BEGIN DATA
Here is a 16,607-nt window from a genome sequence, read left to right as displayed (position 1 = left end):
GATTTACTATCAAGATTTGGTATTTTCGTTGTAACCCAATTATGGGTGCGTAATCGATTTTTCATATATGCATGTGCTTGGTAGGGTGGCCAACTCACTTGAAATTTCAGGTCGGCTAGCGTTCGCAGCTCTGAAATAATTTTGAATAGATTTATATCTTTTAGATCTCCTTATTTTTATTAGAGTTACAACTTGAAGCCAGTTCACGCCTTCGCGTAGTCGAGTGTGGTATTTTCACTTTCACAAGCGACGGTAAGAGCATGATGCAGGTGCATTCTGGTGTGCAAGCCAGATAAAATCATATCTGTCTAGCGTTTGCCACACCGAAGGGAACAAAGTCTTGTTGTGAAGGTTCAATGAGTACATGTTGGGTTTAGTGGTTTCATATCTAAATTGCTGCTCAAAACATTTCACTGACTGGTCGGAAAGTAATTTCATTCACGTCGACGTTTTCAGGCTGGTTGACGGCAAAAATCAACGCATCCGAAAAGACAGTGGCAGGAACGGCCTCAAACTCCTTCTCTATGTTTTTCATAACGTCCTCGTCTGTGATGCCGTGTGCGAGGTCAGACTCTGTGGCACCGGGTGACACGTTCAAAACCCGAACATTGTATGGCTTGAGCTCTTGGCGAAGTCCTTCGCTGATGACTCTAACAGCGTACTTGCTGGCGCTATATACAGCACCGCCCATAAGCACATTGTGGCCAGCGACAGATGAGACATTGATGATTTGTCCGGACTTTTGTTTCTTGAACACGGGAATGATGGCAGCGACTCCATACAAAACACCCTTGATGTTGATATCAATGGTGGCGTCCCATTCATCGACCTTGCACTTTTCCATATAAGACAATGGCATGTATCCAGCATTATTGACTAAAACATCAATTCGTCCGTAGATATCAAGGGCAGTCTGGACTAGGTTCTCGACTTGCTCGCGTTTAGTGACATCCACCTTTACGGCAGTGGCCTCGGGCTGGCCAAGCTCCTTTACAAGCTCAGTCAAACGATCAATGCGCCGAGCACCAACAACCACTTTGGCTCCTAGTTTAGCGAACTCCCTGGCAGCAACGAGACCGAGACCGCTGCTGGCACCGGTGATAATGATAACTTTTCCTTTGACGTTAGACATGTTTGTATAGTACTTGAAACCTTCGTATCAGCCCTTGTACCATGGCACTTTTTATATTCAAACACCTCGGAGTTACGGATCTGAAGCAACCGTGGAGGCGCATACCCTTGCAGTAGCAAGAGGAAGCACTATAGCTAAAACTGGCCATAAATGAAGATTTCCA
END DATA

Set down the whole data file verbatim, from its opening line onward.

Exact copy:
Here is a 16,607-nt window from a genome sequence, read left to right as displayed (position 1 = left end):
GATTTACTATCAAGATTTGGTATTTTCGTTGTAACCCAATTATGGGTGCGTAATCGATTTTTCATATATGCATGTGCTTGGTAGGGTGGCCAACTCACTTGAAATTTCAGGTCGGCTAGCGTTCGCAGCTCTGAAATAATTTTGAATAGATTTATATCTTTTAGATCTCCTTATTTTTATTAGAGTTACAACTTGAAGCCAGTTCACGCCTTCGCGTAGTCGAGTGTGGTATTTTCACTTTCACAAGCGACGGTAAGAGCATGATGCAGGTGCATTCTGGTGTGCAAGCCAGATAAAATCATATCTGTCTAGCGTTTGCCACACCGAAGGGAACAAAGTCTTGTTGTGAAGGTTCAATGAGTACATGTTGGGTTTAGTGGTTTCATATCTAAATTGCTGCTCAAAACATTTCACTGACTGGTCGGAAAGTAATTTCATTCACGTCGACGTTTTCAGGCTGGTTGACGGCAAAAATCAACGCATCCGAAAAGACAGTGGCAGGAACGGCCTCAAACTCCTTCTCTATGTTTTTCATAACGTCCTCGTCTGTGATGCCGTGTGCGAGGTCAGACTCTGTGGCACCGGGTGACACGTTCAAAACCCGAACATTGTATGGCTTGAGCTCTTGGCGAAGTCCTTCGCTGATGACTCTAACAGCGTACTTGCTGGCGCTATATACAGCACCGCCCATAAGCACATTGTGGCCAGCGACAGATGAGACATTGATGATTTGTCCGGACTTTTGTTTCTTGAACACGGGAATGATGGCAGCGACTCCATACAAAACACCCTTGATGTTGATATCAATGGTGGCGTCCCATTCATCGACCTTGCACTTTTCCATATAAGACAATGGCATGTATCCAGCATTATTGACTAAAACATCAATTCGTCCGTAGATATCAAGGGCAGTCTGGACTAGGTTCTCGACTTGCTCGCGTTTAGTGACATCCACCTTTACGGCAGTGGCCTCGGGCTGGCCAAGCTCCTTTACAAGCTCAGTCAAACGATCAATGCGCCGAGCACCAACAACCACTTTGGCTCCTAGTTTAGCGAACTCCCTGGCAGCAACGAGACCGAGACCGCTGCTGGCACCGGTGATAATGATAACTTTTCCTTTGACGTTAGACATGTTTGTATAGTACTTGAAACCTTCGTATCAGCCCTTGTACCATGGCACTTTTTATATTCAAACACCTCGGAGTTACGGATCTGAAGCAACCGTGGAGGCGCATACCCTTGCAGTAGCAAGAGGAAGCACTATAGCTAAAACTGGCCATAAATGAAGATTTCCA